By Bill Saidi
NOBODY has ever told me what eventually happened to Tasiyana Mtizwa, a Zanu official in Lusaka in the 1960-70s.
I have never personally tried to establish his whereabouts after independence in 1980.
We had met in Lusaka to talk, not only of the struggle, but also of the essence of life.
If we had met in 1980, we would have resumed our contacts.
Unfortunately — for me as well as for him — we had preoccupations, settling down, making a new life in a new country.
I hope he is as well as can be expected.
But I know what happened to Tennyson Makiwane. I met him in Lusaka too, again in the thick of the liberation struggle.
Makiwane and I lived in the relatively new township of New Kabwata in Lusaka.
He was a top official of the external wing of the African National Congress of South Africa.
I was then with The Central African Mail, as weekly columnist and news editor.
I got to know of his death only after South Africa had become democratic in 1994.
He had been murdered in the Transkei in 1980. Why?
I asked my informant.
I was on a visit to South Africa and had been curious about all the South Africans I had come to know in Zambia during the struggle.
My informant seemed stunned that I had no idea why he had died.
In so many words, he alluded to a “betrayal”.
My thoughts of Tennyson returned again when the world was joining Africa in celebrating Nelson Mandela’s birthday.
I went to the internet and decided to find out the truth about Makiwane’s death.
There was a September 29 2008 article by Paul Trewhela in Politicsweb-by-email.
It asked the loaded question: Did anyone in a senior position in the ANC give the order in 1980 to kill Tennyson Makiwane?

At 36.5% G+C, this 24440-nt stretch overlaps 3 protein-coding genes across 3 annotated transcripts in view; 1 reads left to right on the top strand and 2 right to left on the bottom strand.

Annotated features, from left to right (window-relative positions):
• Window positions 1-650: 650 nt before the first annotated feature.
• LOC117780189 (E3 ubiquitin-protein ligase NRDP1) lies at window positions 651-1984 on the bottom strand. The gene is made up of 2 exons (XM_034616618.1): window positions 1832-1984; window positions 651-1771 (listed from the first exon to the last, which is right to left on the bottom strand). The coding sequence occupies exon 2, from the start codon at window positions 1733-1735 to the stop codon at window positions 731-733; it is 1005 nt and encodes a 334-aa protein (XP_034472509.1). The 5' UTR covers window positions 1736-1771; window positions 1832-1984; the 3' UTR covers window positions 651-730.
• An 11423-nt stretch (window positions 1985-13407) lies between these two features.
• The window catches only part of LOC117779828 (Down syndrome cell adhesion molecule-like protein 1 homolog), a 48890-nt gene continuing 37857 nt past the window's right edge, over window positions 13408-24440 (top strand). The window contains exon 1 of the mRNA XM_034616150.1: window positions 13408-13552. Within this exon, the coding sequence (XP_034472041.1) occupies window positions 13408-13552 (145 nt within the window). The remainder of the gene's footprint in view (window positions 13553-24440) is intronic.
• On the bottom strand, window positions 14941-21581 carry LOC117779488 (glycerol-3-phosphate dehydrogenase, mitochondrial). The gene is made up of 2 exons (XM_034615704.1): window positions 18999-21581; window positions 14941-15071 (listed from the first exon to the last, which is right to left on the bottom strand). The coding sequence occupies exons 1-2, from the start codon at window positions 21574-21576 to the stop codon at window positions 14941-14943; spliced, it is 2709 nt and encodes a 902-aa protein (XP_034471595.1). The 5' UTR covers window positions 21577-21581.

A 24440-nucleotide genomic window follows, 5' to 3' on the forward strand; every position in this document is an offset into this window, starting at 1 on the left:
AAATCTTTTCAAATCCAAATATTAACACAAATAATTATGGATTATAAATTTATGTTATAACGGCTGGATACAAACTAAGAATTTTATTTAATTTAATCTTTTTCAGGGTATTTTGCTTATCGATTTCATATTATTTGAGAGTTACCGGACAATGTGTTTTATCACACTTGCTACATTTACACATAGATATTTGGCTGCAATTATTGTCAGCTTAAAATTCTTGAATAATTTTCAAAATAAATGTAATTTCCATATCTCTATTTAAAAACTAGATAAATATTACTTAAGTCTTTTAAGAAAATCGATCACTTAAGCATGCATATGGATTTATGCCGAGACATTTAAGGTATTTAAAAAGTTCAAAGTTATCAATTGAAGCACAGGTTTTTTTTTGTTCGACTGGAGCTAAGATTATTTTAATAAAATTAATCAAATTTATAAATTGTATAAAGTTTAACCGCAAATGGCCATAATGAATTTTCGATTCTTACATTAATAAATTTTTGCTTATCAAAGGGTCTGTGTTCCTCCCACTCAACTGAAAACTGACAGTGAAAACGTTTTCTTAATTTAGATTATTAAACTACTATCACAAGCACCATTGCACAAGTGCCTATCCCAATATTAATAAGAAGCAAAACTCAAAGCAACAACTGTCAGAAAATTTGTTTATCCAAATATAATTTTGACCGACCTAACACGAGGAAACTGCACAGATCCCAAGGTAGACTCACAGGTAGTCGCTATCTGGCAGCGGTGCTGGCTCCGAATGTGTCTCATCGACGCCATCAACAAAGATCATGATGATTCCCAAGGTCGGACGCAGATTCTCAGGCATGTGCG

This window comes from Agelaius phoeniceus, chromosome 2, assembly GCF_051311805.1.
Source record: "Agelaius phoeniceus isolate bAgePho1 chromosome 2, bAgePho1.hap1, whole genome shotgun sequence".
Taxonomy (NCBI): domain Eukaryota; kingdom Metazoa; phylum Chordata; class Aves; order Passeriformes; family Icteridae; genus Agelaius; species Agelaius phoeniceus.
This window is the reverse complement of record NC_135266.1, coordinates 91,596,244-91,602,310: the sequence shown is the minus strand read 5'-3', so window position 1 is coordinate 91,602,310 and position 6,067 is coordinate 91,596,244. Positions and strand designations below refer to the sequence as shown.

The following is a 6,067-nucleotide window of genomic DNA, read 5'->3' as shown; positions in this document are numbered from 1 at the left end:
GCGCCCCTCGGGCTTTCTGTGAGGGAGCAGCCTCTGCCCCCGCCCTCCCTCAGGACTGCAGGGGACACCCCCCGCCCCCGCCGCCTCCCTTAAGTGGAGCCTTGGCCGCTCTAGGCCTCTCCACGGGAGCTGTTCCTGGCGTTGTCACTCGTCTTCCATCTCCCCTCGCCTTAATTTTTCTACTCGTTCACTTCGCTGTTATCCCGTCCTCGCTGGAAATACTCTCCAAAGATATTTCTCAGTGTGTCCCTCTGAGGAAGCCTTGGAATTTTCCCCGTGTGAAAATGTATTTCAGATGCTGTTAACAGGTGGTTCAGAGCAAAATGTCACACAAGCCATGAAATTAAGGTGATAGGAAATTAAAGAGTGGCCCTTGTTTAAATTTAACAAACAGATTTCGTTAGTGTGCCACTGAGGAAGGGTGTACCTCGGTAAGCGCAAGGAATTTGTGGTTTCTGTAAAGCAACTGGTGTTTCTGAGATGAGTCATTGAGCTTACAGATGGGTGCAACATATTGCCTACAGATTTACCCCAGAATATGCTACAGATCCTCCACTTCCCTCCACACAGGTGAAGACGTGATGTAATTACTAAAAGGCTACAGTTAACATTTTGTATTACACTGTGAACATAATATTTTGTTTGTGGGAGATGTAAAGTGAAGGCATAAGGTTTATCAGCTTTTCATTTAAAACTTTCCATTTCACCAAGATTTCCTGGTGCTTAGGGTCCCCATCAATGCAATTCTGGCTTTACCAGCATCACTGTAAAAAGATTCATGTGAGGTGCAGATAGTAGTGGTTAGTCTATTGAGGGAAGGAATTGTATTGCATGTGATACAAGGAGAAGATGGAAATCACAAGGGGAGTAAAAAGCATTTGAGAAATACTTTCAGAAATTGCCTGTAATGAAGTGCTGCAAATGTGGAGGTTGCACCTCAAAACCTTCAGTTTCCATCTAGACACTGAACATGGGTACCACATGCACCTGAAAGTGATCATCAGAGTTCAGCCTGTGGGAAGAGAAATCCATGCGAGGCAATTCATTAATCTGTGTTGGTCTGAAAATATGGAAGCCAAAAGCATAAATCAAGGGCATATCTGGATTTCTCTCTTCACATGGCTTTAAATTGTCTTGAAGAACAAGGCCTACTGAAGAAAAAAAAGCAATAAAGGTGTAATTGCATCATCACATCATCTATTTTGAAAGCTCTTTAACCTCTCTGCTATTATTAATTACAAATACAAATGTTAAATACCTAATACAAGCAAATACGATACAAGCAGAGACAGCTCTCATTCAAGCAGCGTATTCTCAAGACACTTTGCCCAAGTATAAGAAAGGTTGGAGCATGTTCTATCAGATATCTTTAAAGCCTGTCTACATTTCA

I realise that, for many South Africans, this is unpleasant, digging up dirt that should remain buried.
Paul Trewhela’s introduction: “Tennyson Xola (TX) Makiwane was a member of the National Executive Committee of the ANC in exile, as well as of its Revolutionary Council. He had been appointed Deputy Director of External Affairs in London in 1972, in the new External Mission of the ANC.
“It seems unlikely that the decision to kill such a senior former leader of the ANC would ever have been taken without instructions from senior leaders of the ANC, the SACP and Umkhonto weSizwe.
“But what was the chain of command?
Who gave the order?”
The article goes into detail about the relationship between the ANC and the Communist Party of South Africa.
You gain the impression, in the end, that this relationship must have had something to do with Makiwane’s assassination.
An application for amnesty for the murder of Makiwane was made to the Truth and Reconciliation Commission by a certain David Simelane, a member of the ANC.
The TRC report (Vol.2 Chap. 4) states: “49. Mr Tennyson Makiwane (EC0258/96STK) was one of the “Gang of Eight” who had sought to launch a “reformed” ANC and was expelled from the ANC in 1975.
“Makiwane joined (Chief Kaizer) Matanzima’s Transkei government in February 1979.
“He acted as a “consultant and roving Transkei ambassador” and was believed by ANC members to be revealing confidential information.
“He was shot dead in Umtata in July 1980. Mr David Simelane (AM5305/97), a member of the ANC, applied for amnesty for this killing, as well as for the killing of other police officers and askaris.”
Trewhela’s article raises serious questions about the decision to murder Makiwane.
I know that, for me, such a conclusion is perfectly understandable: I knew and admired him.
But I also know that the liberation struggles in southern Africa created strange alliances and even stranger emotions among the combatants.
I lived in Zambia for 17 years — a time when the fight for freedom was conducted, partly, from that country.
I must confess there were developments which I didn’t understand, even using my reliable contacts.
But I remain convinced Tennyson Makiwane was a good man.
There must be others out there who probably feel the same way.
Bill Saidi is a veteran writer based in Harare